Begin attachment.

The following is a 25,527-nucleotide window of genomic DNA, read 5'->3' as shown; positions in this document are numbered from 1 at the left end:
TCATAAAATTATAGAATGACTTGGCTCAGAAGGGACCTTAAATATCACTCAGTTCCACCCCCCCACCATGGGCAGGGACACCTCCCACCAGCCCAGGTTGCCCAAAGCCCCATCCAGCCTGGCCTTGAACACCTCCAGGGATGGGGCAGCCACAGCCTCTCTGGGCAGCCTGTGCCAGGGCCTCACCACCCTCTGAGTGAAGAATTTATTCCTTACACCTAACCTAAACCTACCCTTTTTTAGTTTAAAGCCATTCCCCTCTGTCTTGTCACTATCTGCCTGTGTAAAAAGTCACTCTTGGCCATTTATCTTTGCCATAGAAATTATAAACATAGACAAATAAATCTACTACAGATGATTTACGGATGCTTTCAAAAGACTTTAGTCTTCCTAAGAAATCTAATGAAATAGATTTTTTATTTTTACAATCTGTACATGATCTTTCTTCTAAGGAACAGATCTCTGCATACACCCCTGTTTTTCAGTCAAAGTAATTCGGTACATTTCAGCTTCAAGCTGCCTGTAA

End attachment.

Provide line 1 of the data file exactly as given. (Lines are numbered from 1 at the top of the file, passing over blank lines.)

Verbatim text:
The following is a 25,527-nucleotide window of genomic DNA, read 5'->3' as shown; positions in this document are numbered from 1 at the left end: